Top 10 must-try Northern Thai dishes
Think you know Thai food? Think again. Thailand's cuisine takes a different form every time it crosses a provincial border, and the dishes of Thailand's northern provinces are no exception.
Northern Thai food is a world away from the dishes you’ve probably encountered at your local Thai restaurant at home – or even in Bangkok for that matter. The food of the north is indicative of the region's seasonal and relatively cool climate, not to mention a love for pork, veggies and all things deep-fried.
Traditionally, the residents of Thailand's north ate almost exclusively kôw nĕe•o, sticky rice, known in the local dialect as kôw nêung. Coconut milk rarely makes its way into the northern kitchen, and northern Thai cuisine is probably the most seasonal and least spicy of Thailand's regional schools of cooking, often relying on bitter or other dried spice flavours.
Paradoxically (and unfortunately), it can be quite difficult to find authentic local food in northern Thailand. Outside of Chiang Mai and the other large cities in the region, there are relatively few restaurants serving northern-style dishes, and the vast majority of authentic local food is sold from stalls in 'to go' bags. However, if you manage to come across a restaurant serving northern-style food, read on for ten top dishes worth trying.
Burmese in origin (hang is a corruption of the Burmese hin, meaning curry), this curry, which unites fatty pork belly, a mild spice mixture, and fresh ginger and garlic, is a regular at festivals and ceremonies – and restaurants – in northern Thailand. Try a bowl at Mae Si Bua, in Mae Hong Son.
Gŏo-ay đĕe-o sù-kǒh-tai
Sukhothai’s signature dish combines noodles, a slightly sweet broth, pork, par-boiled long beans and bean sprouts, and garnishes of ground peanuts and thinly-sliced fresh herbs. Compare and contrast bowls at neighbouring noodle shacks Jayhae and Ta Pui in Sukhothai.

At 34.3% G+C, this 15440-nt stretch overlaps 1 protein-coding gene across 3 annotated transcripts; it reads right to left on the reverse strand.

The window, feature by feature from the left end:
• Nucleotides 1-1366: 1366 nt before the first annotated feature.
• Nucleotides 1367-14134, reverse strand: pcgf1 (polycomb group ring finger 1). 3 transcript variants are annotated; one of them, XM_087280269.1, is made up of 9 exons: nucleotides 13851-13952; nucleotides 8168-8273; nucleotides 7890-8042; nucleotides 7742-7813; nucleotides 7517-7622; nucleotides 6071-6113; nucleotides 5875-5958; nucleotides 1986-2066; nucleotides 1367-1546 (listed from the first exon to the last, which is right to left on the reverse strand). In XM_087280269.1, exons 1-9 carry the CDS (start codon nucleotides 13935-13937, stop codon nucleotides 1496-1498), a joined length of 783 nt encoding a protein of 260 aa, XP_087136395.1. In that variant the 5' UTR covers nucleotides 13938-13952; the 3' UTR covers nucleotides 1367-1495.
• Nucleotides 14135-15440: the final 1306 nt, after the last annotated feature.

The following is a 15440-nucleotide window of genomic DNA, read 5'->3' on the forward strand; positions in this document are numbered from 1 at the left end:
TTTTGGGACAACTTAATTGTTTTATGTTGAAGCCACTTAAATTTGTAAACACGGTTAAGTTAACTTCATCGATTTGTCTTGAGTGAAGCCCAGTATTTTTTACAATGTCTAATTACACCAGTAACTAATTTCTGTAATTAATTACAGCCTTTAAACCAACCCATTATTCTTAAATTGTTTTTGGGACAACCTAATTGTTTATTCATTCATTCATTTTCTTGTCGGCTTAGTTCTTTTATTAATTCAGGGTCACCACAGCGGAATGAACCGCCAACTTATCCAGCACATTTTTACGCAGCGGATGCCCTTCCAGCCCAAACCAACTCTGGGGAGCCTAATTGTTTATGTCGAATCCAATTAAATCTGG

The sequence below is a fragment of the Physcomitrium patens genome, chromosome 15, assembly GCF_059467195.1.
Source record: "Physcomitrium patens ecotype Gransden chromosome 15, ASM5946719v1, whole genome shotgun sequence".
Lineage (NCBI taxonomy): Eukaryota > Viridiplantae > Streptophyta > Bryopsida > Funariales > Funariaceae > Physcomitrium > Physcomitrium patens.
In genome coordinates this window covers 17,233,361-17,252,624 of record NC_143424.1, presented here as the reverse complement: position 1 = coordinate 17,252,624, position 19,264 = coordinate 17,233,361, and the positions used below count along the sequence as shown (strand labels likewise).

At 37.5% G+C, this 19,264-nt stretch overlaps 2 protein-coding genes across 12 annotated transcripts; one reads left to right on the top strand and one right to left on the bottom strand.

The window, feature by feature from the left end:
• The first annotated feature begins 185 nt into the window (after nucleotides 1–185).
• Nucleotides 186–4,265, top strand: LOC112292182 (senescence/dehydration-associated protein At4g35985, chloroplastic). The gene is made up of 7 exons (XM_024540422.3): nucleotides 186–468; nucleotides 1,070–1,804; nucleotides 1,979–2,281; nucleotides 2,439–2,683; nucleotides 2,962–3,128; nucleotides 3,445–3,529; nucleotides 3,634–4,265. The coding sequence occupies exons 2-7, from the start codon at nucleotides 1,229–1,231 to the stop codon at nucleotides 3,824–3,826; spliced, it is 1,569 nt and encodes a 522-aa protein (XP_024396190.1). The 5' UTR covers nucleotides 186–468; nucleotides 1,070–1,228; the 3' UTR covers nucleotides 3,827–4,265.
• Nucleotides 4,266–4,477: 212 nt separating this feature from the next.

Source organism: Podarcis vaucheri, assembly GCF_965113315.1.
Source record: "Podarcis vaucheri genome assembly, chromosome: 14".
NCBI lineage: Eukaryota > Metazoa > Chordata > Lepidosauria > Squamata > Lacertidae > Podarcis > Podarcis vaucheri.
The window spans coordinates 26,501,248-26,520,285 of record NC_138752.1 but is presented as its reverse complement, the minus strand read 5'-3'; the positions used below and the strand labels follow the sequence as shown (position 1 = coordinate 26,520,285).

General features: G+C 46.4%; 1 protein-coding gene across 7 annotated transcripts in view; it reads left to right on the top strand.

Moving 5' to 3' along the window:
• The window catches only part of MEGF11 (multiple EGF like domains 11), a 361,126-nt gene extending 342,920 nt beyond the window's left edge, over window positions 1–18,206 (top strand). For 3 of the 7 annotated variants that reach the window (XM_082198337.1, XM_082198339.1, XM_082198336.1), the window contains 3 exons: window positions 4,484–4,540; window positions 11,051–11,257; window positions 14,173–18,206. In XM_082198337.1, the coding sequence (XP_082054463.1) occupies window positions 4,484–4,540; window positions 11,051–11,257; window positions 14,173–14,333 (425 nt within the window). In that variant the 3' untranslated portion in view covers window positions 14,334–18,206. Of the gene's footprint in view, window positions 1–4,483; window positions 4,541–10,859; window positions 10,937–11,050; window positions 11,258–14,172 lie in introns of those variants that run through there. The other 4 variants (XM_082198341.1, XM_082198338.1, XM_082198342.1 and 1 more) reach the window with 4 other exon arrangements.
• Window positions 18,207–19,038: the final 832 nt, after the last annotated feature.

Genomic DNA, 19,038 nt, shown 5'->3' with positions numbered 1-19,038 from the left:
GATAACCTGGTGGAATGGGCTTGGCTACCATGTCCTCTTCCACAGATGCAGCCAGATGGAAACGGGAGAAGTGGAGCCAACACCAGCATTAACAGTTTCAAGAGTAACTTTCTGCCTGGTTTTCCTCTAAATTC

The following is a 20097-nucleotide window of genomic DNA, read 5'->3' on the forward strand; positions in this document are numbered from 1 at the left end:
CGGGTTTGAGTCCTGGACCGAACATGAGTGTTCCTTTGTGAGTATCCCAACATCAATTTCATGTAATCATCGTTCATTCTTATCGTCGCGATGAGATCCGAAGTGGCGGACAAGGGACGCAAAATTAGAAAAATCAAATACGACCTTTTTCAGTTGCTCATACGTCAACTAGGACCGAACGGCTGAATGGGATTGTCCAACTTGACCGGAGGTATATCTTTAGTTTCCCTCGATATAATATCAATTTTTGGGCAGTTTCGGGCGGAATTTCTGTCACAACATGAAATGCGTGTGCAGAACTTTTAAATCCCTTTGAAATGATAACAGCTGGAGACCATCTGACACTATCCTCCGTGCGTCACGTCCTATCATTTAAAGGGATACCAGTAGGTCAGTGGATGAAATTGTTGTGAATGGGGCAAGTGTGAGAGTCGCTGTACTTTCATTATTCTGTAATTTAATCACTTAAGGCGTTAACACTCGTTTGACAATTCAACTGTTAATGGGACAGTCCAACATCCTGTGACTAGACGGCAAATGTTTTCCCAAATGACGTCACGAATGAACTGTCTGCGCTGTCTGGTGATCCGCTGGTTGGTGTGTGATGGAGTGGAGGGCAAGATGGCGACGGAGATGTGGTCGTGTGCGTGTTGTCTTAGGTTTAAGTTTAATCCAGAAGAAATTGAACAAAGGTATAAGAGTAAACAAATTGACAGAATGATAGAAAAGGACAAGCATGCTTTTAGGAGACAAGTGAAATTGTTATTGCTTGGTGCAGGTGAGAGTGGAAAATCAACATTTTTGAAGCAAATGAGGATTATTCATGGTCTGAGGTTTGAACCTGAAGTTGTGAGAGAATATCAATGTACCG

Take a tough, grainy cut of beef, marinade it, grill it, then thwack it with a sledgehammer until tender and you have jîn đúp, one of the more unique dishes in the northern Thai culinary repertoire. Try it at Muu Thup, in Mae Sariang.
Kôw gân jîn
An intimidating, yet popular (and delicious) snack in Mae Hong Son, this dish consists of rice mixed with blood and minced pork, steamed in a banana leaf package and served with a generous drizzle of garlic oil.
Kôw soy, arguably the most famous northern Thai dish, combines wheat-and-egg noodles and a rich, fragrant curry broth. The dish is closely linked to Chiang Mai, and was probably introduced to northern Thailand by travelling Chinese merchants. Supplement your noodles with chunks of pickled vegetables and slices of shallot, and season the dish with a squeeze of lime and ground chilies fried in oil. A balanced bowl is available at Khao Soi Prince in Chiang Mai.
Kà-nŏm jeen nám ngée-o
Literally 'fried lâhp', this dish takes the famous Thai minced-meat 'salad' sometimes known as larb (or larp or laap) and sees it fried with a unique mixture of dried spices. Try the version at Pu Som Restaurant in Nan.
Nám prík nùm
This dish revolves around long green chillies, shallots and garlic that are grilled until tender and fragrant, then mashed into a stringy and spicy paste. Served with sticky rice, parboiled veggies and deep-fried pork crackling, it’s one of the most beloved dishes in northern Thailand. Try it at Phu-Lae, in Chiang Rai.
Nám prík òrng
Another legendary northern Thai nám prík, or chilli dip, this dish revolves around tomatoes and minced pork. Like other northern Thai-style dips, it’s eaten with sticky rice, vegetables and herbs, and, of course, deep-fried pork crackling. The version served at Banpleng Restaurant, in Mae Hong Son, is particularly good.
This grilled pork sausage, seasoned with copious fresh herbs, may have you reconsidering your beloved Bratwurst or your cherished Cumberland. A unique version is available at Mae Hae, a longstanding restaurant in Lampang.
Last updated in August 2017.